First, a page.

Once hired, Bob spent several hours twice a week with Michael helping him with daily routines. He took him out grocery shopping, to the library. He helped him on the public transit system and did other things to  get him out into the world. And they talked.

We thought everything was working well with Bob and Michael was content with seeing him several times a week.  Until…

Michael broke a serious rule at his group home a month ago (I don’t feel it fair to Michael to write what it was, but suffice it to say, Michael didn’t harm or affect anyone else).

Needless to say the group home workers as well as my husband and I were deeply upset about what Michael did. We met and tried to come up with appropriate consequences and reinforcements to ensure Michael understood the “wrongness” of his act and wouldn’t repeat it again.

But it’s not easy to teach someone not to do something again, even when they understand it’s wrong, when they act more on impulse rather than reason.

This is where the problem with Bob comes in. Bob decided the best way to reach/teach Michael about this issue was to berate, bully, and verbally bludgeon Michael about his misdeed. He was relentless and wouldn’t give up. He believed he had to “break Michael’s defenses down,” in order for Michael to understand the seriousness of his misconduct. He repeatedly had Michael in tears.

We didn’t know about this until Michael eventually came to us, crying, and explained what was going on. “I don’t think anyone should treat me like that.”  “He asks me questions about what I did that I can’t answer.”  “When someone is that mean to me, I dig in my heels and it makes me want to do the opposite.”  “I don’t want to work with him anymore.”  “He makes me feel bad about myself.”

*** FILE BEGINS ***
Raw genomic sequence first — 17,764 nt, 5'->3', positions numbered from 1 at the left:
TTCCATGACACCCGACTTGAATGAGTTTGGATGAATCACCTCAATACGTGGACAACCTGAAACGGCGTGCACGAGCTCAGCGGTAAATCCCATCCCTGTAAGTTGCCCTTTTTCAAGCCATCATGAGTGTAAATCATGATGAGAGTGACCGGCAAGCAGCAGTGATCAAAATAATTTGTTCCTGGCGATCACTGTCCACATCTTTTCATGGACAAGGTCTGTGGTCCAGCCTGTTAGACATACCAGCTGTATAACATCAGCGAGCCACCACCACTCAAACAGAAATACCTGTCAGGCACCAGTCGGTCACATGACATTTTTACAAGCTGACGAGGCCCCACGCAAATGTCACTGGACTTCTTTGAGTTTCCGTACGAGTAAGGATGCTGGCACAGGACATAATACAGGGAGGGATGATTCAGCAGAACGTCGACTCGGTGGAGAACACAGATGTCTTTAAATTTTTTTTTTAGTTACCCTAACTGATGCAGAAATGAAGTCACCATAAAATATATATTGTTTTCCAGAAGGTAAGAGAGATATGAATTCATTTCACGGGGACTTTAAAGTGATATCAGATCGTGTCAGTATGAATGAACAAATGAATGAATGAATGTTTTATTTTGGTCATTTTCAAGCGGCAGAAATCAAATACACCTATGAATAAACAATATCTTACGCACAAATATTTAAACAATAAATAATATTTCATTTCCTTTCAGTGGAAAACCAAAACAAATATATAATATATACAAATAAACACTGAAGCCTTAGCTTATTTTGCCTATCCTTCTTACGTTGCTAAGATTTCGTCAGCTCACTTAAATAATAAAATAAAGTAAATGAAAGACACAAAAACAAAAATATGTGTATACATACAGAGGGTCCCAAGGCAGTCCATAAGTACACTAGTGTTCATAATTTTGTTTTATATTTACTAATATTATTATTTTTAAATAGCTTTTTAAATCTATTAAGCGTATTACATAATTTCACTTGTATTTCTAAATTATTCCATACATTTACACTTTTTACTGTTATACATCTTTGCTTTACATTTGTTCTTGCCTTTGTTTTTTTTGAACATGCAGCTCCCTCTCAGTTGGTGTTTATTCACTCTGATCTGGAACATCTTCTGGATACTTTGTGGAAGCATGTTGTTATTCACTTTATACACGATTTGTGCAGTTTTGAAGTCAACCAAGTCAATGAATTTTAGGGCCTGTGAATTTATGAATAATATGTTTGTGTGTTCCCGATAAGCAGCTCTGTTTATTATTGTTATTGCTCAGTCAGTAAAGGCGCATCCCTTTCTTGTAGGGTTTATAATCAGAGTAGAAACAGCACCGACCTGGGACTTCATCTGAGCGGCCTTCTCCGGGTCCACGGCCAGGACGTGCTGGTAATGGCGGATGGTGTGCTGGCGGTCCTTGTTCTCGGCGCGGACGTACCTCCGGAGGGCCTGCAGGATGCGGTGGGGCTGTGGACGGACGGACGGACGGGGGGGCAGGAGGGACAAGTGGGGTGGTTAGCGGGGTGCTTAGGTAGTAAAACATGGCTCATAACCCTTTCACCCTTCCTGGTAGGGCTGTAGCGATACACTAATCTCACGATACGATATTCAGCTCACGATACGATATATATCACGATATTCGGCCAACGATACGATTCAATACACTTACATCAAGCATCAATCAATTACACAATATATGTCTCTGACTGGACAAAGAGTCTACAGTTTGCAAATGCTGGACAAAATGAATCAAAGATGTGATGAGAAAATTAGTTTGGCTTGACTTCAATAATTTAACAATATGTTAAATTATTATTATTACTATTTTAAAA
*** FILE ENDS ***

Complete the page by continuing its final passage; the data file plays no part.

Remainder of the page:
You would think that would be enough for my husband and I. You’d think we would call Bob and tell him we didn’t think this approach was constructive for Michael or a way to help him learn to control his impulses better.  But we didn’t trust our instincts. Bob was a professional. He came highly recommended. Perhaps he knew something we didn’t. Perhaps we were being unnecessarily protective and defensive of our son.

So, instead, we set up a meeting with Bob for all of us to meet and decide how and if to move forward.

I’ll spare you the details of the meeting, but Bob was belittling to my husband and me (you’re too easy on Michael; you’re pretending there isn’t a problem; you’re letting Michael get away with things).  He bullied Michael when Michael tried to talk (“Speak louder.”  “You can’t just tell me you’re not going to do that again. You have to tell me how you’re going to stop yourself from doing it…”

Bingo. Time to trust my instincts. Too bad I hadn’t earlier.